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I Forge Iron

New Forge, not perfect.


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Ok so I began on my new forge a few weeks ago.

I purchased the burners from TScustomsFORGES a while back.  I have included pictures.

I built the forge itself using reclaimed steel from some heavy duty steel shelves, so free.

The brick I got from a local industrial refractory supplier.  They gave me suggestions on design and said to wrap the brick with some blanket and then gave me almost a half a box of blanket for free.  I have a lot left over.  They also gave me a good deal on the brick and I can get more as needed.

My inner chamber is 6x6x18 so right at 648 cubic inches.  I wanted it a tad bigger so I could also fit smaller armor pieces inside to heat treat as well as blacksmith work.  My thought is I could add a brick or two in the back if I needed to make the interior volume smaller.

I got it all together and gave the forge a try and not a great result.  I ran it at the edge of the garage where the forge could vent any excess gasses and didn't run it for long because I was not getting a good burn.  Seemed like there was a lot of combustion occurring outside the forge.  As I said I shut it down very fast was worried about carbon monoxide build up.

I tried varying the PSI throughout the range without a lot of success.  The burner kit came with a 20 psi regulator.  I am running a standard propane 20gal tank.

I also tried varying the opening of the forge with firebrick.

Seems like my burners are starved of oxygen.  That and as I read these forums (that I just found) I may be rethinking my burners and will build my own based on Frostys design.

I can take more pictures when I get home from work, not really sure what to be looking for.

Any thoughts, did I royally screw the pooch, or just a little.


Thanks guys.







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Heat treating, made it just big enough for elbows and knees.  But I want to be able to do black smith work.  I might get some soft brick and cut it to line the sides and top of he interior.  Say an inch of soft brick on the sides and top.  Then a removable back to shorten the interior.

So when I want to heat treat a piece I can pull out the soft brick and use the forge that way.


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In general you are much better off with a kiln than a forge for heat treating armour; they are often easy to find cheap used.  You using 1050 steel?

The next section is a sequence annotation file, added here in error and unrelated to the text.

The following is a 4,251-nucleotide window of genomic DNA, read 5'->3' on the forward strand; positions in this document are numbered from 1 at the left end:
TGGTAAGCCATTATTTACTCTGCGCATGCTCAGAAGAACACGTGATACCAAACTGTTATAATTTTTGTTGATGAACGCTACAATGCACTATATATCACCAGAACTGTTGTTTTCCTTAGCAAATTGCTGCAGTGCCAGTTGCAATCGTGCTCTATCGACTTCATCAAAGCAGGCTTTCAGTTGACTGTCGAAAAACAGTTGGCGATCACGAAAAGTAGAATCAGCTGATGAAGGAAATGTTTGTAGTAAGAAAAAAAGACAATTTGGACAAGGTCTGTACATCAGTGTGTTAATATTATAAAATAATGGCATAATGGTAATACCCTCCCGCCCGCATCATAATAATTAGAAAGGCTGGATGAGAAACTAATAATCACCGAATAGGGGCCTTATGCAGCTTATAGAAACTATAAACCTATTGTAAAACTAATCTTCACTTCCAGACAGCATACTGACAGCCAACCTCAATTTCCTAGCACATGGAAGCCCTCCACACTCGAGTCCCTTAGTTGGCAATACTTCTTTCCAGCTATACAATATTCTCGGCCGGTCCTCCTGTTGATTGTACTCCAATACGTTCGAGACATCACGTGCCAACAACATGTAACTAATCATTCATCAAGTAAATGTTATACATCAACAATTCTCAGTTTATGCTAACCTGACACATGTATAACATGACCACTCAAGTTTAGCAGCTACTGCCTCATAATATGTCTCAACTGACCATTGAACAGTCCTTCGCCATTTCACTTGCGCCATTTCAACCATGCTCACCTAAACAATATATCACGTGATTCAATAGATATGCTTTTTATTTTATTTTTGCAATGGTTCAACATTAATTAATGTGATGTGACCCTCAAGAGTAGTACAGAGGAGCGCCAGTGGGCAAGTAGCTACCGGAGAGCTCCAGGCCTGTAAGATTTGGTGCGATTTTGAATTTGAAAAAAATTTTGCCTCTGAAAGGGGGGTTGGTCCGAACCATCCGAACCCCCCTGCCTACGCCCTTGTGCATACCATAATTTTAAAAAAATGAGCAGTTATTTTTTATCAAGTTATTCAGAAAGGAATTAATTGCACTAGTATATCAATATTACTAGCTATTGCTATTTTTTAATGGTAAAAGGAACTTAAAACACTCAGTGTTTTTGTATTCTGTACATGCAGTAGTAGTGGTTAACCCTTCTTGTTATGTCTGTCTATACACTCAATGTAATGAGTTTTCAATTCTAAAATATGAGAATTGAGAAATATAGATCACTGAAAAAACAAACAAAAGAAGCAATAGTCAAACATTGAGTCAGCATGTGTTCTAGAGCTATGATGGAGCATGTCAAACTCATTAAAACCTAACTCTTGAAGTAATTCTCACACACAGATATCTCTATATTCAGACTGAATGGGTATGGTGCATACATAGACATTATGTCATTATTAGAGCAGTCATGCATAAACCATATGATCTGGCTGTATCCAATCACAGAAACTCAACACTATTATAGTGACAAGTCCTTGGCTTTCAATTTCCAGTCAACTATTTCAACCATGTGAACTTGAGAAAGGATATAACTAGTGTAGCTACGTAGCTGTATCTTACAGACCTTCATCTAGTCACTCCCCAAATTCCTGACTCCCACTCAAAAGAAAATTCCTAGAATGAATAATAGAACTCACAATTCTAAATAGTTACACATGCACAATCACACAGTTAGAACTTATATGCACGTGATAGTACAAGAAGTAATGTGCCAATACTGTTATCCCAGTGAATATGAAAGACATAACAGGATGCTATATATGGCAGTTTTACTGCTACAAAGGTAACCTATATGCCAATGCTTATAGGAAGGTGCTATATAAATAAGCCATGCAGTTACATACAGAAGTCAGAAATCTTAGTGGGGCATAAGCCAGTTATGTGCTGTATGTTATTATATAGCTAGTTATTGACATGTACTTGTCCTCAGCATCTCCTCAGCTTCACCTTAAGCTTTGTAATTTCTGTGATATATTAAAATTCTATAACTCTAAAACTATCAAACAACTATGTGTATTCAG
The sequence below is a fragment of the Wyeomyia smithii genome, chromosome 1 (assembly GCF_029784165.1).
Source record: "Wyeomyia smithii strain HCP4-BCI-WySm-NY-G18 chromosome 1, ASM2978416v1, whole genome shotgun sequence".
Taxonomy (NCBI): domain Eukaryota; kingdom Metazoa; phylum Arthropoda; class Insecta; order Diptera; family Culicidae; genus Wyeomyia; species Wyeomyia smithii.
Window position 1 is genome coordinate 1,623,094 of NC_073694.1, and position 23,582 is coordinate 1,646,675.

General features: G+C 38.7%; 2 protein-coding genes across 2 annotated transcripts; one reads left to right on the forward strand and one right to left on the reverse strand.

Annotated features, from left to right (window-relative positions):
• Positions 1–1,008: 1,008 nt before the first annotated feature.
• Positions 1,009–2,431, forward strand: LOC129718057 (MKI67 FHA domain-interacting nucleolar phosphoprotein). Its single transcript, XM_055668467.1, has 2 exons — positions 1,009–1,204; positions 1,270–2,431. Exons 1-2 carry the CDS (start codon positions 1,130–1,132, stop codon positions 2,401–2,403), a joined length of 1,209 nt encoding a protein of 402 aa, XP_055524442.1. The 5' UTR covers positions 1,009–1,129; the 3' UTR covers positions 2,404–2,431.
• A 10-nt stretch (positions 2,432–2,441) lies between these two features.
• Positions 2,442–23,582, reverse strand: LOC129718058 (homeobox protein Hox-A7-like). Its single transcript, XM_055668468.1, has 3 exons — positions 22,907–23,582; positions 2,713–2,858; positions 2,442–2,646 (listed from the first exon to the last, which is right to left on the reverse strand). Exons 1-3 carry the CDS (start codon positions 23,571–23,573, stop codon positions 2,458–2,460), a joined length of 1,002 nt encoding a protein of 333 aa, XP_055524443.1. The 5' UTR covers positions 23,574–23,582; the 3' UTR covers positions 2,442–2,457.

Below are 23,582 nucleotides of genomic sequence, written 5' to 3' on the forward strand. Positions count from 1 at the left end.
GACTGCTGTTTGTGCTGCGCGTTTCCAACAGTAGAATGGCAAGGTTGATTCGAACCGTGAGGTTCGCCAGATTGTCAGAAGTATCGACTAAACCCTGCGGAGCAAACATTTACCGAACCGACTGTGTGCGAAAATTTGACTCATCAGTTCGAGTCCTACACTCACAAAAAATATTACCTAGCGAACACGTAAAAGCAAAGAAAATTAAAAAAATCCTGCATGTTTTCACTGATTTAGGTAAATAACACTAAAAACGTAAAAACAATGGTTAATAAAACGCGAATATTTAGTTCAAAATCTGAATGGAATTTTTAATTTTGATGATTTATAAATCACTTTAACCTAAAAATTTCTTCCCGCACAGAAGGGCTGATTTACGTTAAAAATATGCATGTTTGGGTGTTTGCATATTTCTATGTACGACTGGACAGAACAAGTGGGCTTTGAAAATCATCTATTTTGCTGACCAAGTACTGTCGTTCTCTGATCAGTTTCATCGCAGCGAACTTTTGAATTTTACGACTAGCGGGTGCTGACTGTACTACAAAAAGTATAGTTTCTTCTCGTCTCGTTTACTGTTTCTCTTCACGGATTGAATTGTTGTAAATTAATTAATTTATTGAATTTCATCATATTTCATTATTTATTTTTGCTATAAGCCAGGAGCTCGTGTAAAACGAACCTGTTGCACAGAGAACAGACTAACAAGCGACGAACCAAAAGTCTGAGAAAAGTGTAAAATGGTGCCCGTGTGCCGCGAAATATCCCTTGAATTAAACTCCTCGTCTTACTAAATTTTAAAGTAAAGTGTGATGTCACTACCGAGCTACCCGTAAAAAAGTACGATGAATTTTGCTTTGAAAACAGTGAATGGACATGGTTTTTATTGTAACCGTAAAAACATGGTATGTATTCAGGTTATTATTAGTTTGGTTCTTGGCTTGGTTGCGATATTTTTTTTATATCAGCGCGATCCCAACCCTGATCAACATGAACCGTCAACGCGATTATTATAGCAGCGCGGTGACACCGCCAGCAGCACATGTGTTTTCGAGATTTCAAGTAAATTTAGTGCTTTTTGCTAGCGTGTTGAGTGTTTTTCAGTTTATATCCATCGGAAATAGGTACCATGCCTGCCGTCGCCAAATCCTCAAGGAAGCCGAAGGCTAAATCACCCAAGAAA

Have you mined the forums at armourarchive.org on the subject?  Not much traffic these days but extensive archives!

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I hope you didn't pay much for those "burners" from what I can see they look like a hack by someone who doesn't understand how NA burners work. It doesn't look like he even got the basic ratios right. Can't read directions either. 

Making a forge / heat treat oven combo unit generally won't do both very well. Also the hard firebrick is a deep heat sink requiring a lot of fuel to bring to temperature they also have about the same insulating properties as an equal thickness of marble so more fuel to make up for heat conducted to the air. 

The most current discussions about building forges is in the "Forges 101" sub forum here, current burner discussions are in "Burners 101."

Frosty The Lucky.

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9 hours ago, Frosty said:

"I hope you didn't pay much for those "burners" 

Not too much, didn't know better.  When I finally found this site and started to get educated I discovered my folly.  

Any suggestions for saving the forge body?  Coating the interior with Plistix perhaps?  Pull out the walls and ceiling and do a blanket?

Looks like I will probably build 2 T burners.

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I understand, guys who don't k now any better are a fraud's stock in trade. 

Nah, unless you like burning say 3x as much fuel as necessary I'd write the forge off. If you have the ceramic blanket why not build a proper forge? Don't throw the heavy brick away there are plenty of things for which it's perfect, a heat treat oven maybe. Just not an efficient propane forge.

Frosty The Lucky.


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